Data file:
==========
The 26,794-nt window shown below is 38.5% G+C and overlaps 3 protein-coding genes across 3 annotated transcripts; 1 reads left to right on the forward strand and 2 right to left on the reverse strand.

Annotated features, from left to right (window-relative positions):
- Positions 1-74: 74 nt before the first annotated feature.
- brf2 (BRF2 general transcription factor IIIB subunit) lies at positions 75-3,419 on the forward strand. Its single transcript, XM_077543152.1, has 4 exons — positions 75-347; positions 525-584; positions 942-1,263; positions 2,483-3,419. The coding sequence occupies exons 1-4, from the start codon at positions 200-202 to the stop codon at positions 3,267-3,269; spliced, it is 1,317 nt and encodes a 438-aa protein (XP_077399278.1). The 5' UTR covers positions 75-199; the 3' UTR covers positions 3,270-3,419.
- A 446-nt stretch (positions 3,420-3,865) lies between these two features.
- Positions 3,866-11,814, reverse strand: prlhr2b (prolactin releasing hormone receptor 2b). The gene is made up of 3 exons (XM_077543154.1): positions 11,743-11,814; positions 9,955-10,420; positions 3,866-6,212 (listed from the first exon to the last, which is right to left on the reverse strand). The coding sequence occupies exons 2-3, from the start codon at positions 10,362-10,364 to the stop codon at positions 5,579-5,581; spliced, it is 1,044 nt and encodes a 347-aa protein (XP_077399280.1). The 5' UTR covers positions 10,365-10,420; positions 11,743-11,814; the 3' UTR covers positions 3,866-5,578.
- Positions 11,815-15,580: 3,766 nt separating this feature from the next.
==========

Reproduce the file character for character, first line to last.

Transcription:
The 26,794-nt window shown below is 38.5% G+C and overlaps 3 protein-coding genes across 3 annotated transcripts; 1 reads left to right on the forward strand and 2 right to left on the reverse strand.

Annotated features, from left to right (window-relative positions):
- Positions 1-74: 74 nt before the first annotated feature.
- brf2 (BRF2 general transcription factor IIIB subunit) lies at positions 75-3,419 on the forward strand. Its single transcript, XM_077543152.1, has 4 exons — positions 75-347; positions 525-584; positions 942-1,263; positions 2,483-3,419. The coding sequence occupies exons 1-4, from the start codon at positions 200-202 to the stop codon at positions 3,267-3,269; spliced, it is 1,317 nt and encodes a 438-aa protein (XP_077399278.1). The 5' UTR covers positions 75-199; the 3' UTR covers positions 3,270-3,419.
- A 446-nt stretch (positions 3,420-3,865) lies between these two features.
- Positions 3,866-11,814, reverse strand: prlhr2b (prolactin releasing hormone receptor 2b). The gene is made up of 3 exons (XM_077543154.1): positions 11,743-11,814; positions 9,955-10,420; positions 3,866-6,212 (listed from the first exon to the last, which is right to left on the reverse strand). The coding sequence occupies exons 2-3, from the start codon at positions 10,362-10,364 to the stop codon at positions 5,579-5,581; spliced, it is 1,044 nt and encodes a 347-aa protein (XP_077399280.1). The 5' UTR covers positions 10,365-10,420; positions 11,743-11,814; the 3' UTR covers positions 3,866-5,578.
- Positions 11,815-15,580: 3,766 nt separating this feature from the next.